Monday, October 1, 2018
Another Visual Metaphor––When Is Something Really Something Else?
I watched a documentary recently called California Typewriter and found myself drawing typewriters for a few days afterwards. This was one of the ideas that popped up. I never owned a Selectric but always found the orb-shaped cartridge interesting. It seemed illogical (the gyrations required seemed overly elaborate)––but in use it proved very logical. It squeezed a complex sorting of letters into a very compact package, the most elegant of compact packages, the orb. It functioned in spite of itself. Sort of like the weird idea FedEx had of sending packages from New York to New Rochelle via Memphis. The central clearing house idea. It seemed cockeyed until it simplified the process.
Metaphors, likewise, emerge from concepts that seem odd or anomalous. Relations that seem remote that turn out to be direct. This is what analogies and similes are. Useful shorthand that forces the mind to make sense of something odd, a process which makes the idea seem absolutely right and commonplace. The obvious choice isn't always the best choice. (The shortest path between NY and New Rochelle might actually be Memphis.)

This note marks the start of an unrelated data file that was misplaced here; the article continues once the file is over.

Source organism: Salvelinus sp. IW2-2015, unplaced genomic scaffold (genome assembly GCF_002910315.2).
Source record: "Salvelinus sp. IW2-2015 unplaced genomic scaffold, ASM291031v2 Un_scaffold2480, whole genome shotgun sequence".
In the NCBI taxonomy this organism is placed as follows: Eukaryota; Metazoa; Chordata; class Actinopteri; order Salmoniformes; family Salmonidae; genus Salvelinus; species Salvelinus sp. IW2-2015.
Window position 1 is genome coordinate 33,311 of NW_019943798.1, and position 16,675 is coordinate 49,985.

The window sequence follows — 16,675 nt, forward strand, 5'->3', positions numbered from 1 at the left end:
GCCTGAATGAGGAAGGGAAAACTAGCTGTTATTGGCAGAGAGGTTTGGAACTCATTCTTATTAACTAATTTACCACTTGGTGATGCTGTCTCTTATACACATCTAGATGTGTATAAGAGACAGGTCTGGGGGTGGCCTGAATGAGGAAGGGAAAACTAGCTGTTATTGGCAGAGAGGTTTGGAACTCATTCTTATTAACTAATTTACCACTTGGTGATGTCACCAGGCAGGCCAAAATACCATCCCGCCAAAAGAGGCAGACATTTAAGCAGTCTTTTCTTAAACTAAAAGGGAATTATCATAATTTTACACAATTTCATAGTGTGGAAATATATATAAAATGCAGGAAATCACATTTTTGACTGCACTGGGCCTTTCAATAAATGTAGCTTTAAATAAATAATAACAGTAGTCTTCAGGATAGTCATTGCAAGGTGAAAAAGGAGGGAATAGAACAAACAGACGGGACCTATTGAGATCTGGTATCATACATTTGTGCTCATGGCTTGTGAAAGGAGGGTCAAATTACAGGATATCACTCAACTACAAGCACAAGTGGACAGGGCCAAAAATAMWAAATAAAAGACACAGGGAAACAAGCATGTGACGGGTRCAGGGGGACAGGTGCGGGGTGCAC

This is the key difference between direct representative illustration and metaphorical, idea-based illustration. A drawn metaphor works best if it remains simple, even blunt or crudely rendered. Not obvious or explicit. The more it looks like the image drawn the less likely it will suggest the idea or thing it's being compared to.
This drawing (above) would be a more successful metaphor if the Selectric orb were dropped into a planetary system, if it were revolving around the sun, for instance, or if it were being passed from player to player like a basketball. That said, I like the oddity of this running figure. I don't know what it means. That is what sketchbooks are for. For now I'm storing that drawing of the Selectric orb in this collage and may use it elsewhere someday.